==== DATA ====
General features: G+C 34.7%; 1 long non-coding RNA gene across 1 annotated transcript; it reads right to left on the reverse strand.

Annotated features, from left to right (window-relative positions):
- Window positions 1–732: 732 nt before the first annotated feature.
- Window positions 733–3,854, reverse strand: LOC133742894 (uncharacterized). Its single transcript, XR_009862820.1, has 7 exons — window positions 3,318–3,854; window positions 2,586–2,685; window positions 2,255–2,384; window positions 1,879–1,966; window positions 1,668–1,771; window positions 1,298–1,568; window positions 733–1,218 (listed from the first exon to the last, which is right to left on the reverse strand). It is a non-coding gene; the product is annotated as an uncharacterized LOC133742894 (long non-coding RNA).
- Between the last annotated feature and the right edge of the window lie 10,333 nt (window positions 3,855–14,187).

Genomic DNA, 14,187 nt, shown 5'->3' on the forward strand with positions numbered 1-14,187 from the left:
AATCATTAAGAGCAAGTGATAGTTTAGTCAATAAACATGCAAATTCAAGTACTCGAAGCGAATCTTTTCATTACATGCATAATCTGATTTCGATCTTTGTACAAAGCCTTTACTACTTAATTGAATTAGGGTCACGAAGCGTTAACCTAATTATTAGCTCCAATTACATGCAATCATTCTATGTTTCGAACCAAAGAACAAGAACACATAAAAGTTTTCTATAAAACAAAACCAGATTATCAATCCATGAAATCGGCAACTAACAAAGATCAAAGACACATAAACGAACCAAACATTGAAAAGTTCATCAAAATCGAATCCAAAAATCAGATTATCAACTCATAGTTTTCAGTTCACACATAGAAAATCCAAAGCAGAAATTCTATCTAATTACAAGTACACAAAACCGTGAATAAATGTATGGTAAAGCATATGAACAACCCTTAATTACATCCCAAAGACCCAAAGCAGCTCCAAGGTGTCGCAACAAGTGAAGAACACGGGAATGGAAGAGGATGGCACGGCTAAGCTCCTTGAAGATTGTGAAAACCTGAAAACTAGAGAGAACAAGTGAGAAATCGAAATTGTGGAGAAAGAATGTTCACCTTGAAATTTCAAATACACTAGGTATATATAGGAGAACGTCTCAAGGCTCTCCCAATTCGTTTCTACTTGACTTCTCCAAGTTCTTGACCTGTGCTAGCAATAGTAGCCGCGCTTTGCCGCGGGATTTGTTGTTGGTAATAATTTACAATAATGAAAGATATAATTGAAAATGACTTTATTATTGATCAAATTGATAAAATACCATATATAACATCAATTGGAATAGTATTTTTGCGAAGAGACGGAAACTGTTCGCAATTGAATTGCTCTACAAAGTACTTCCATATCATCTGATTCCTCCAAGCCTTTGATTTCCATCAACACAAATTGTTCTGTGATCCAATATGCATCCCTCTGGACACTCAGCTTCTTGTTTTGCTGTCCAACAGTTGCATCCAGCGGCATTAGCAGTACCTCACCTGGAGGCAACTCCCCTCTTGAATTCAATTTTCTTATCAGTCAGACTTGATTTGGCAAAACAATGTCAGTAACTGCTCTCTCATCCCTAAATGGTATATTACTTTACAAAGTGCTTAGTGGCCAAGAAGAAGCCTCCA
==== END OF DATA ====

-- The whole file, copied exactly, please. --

General features: G+C 34.7%; 1 long non-coding RNA gene across 1 annotated transcript; it reads right to left on the reverse strand.

Annotated features, from left to right (window-relative positions):
- Window positions 1–732: 732 nt before the first annotated feature.
- Window positions 733–3,854, reverse strand: LOC133742894 (uncharacterized). Its single transcript, XR_009862820.1, has 7 exons — window positions 3,318–3,854; window positions 2,586–2,685; window positions 2,255–2,384; window positions 1,879–1,966; window positions 1,668–1,771; window positions 1,298–1,568; window positions 733–1,218 (listed from the first exon to the last, which is right to left on the reverse strand). It is a non-coding gene; the product is annotated as an uncharacterized LOC133742894 (long non-coding RNA).
- Between the last annotated feature and the right edge of the window lie 10,333 nt (window positions 3,855–14,187).

Genomic DNA, 14,187 nt, shown 5'->3' on the forward strand with positions numbered 1-14,187 from the left:
AATCATTAAGAGCAAGTGATAGTTTAGTCAATAAACATGCAAATTCAAGTACTCGAAGCGAATCTTTTCATTACATGCATAATCTGATTTCGATCTTTGTACAAAGCCTTTACTACTTAATTGAATTAGGGTCACGAAGCGTTAACCTAATTATTAGCTCCAATTACATGCAATCATTCTATGTTTCGAACCAAAGAACAAGAACACATAAAAGTTTTCTATAAAACAAAACCAGATTATCAATCCATGAAATCGGCAACTAACAAAGATCAAAGACACATAAACGAACCAAACATTGAAAAGTTCATCAAAATCGAATCCAAAAATCAGATTATCAACTCATAGTTTTCAGTTCACACATAGAAAATCCAAAGCAGAAATTCTATCTAATTACAAGTACACAAAACCGTGAATAAATGTATGGTAAAGCATATGAACAACCCTTAATTACATCCCAAAGACCCAAAGCAGCTCCAAGGTGTCGCAACAAGTGAAGAACACGGGAATGGAAGAGGATGGCACGGCTAAGCTCCTTGAAGATTGTGAAAACCTGAAAACTAGAGAGAACAAGTGAGAAATCGAAATTGTGGAGAAAGAATGTTCACCTTGAAATTTCAAATACACTAGGTATATATAGGAGAACGTCTCAAGGCTCTCCCAATTCGTTTCTACTTGACTTCTCCAAGTTCTTGACCTGTGCTAGCAATAGTAGCCGCGCTTTGCCGCGGGATTTGTTGTTGGTAATAATTTACAATAATGAAAGATATAATTGAAAATGACTTTATTATTGATCAAATTGATAAAATACCATATATAACATCAATTGGAATAGTATTTTTGCGAAGAGACGGAAACTGTTCGCAATTGAATTGCTCTACAAAGTACTTCCATATCATCTGATTCCTCCAAGCCTTTGATTTCCATCAACACAAATTGTTCTGTGATCCAATATGCATCCCTCTGGACACTCAGCTTCTTGTTTTGCTGTCCAACAGTTGCATCCAGCGGCATTAGCAGTACCTCACCTGGAGGCAACTCCCCTCTTGAATTCAATTTTCTTATCAGTCAGACTTGATTTGGCAAAACAATGTCAGTAACTGCTCTCTCATCCCTAAATGGTATATTACTTTACAAAGTGCTTAGTGGCCAAGAAGAAGCCTCCA